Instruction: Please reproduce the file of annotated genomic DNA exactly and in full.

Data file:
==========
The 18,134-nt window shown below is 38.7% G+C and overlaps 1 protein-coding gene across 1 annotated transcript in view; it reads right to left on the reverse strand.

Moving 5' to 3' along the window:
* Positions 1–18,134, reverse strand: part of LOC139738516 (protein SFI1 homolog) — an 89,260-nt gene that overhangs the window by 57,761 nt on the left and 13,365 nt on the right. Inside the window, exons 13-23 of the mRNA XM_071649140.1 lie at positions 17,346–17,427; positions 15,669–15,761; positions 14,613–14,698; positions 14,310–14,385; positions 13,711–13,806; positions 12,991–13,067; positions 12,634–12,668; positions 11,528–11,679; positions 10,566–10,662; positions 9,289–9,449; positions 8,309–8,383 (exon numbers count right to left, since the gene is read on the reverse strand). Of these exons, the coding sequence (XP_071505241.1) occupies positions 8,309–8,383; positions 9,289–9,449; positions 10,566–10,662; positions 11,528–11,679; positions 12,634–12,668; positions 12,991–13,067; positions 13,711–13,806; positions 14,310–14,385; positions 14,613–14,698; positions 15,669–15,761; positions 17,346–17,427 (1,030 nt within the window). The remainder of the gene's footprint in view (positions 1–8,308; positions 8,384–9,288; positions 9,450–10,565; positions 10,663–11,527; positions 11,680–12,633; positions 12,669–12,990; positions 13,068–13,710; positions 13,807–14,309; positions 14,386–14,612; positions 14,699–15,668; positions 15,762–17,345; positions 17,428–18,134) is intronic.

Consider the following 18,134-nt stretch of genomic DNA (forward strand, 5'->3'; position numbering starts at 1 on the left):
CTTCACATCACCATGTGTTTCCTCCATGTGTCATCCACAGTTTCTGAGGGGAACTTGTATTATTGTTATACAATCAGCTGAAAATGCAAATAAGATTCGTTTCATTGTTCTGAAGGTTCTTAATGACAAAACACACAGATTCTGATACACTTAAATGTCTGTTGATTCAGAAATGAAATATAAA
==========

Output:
The 18,134-nt window shown below is 38.7% G+C and overlaps 1 protein-coding gene across 1 annotated transcript in view; it reads right to left on the reverse strand.

Moving 5' to 3' along the window:
* Positions 1–18,134, reverse strand: part of LOC139738516 (protein SFI1 homolog) — an 89,260-nt gene that overhangs the window by 57,761 nt on the left and 13,365 nt on the right. Inside the window, exons 13-23 of the mRNA XM_071649140.1 lie at positions 17,346–17,427; positions 15,669–15,761; positions 14,613–14,698; positions 14,310–14,385; positions 13,711–13,806; positions 12,991–13,067; positions 12,634–12,668; positions 11,528–11,679; positions 10,566–10,662; positions 9,289–9,449; positions 8,309–8,383 (exon numbers count right to left, since the gene is read on the reverse strand). Of these exons, the coding sequence (XP_071505241.1) occupies positions 8,309–8,383; positions 9,289–9,449; positions 10,566–10,662; positions 11,528–11,679; positions 12,634–12,668; positions 12,991–13,067; positions 13,711–13,806; positions 14,310–14,385; positions 14,613–14,698; positions 15,669–15,761; positions 17,346–17,427 (1,030 nt within the window). The remainder of the gene's footprint in view (positions 1–8,308; positions 8,384–9,288; positions 9,450–10,565; positions 10,663–11,527; positions 11,680–12,633; positions 12,669–12,990; positions 13,068–13,710; positions 13,807–14,309; positions 14,386–14,612; positions 14,699–15,668; positions 15,762–17,345; positions 17,428–18,134) is intronic.

Consider the following 18,134-nt stretch of genomic DNA (forward strand, 5'->3'; position numbering starts at 1 on the left):
CTTCACATCACCATGTGTTTCCTCCATGTGTCATCCACAGTTTCTGAGGGGAACTTGTATTATTGTTATACAATCAGCTGAAAATGCAAATAAGATTCGTTTCATTGTTCTGAAGGTTCTTAATGACAAAACACACAGATTCTGATACACTTAAATGTCTGTTGATTCAGAAATGAAATATAAA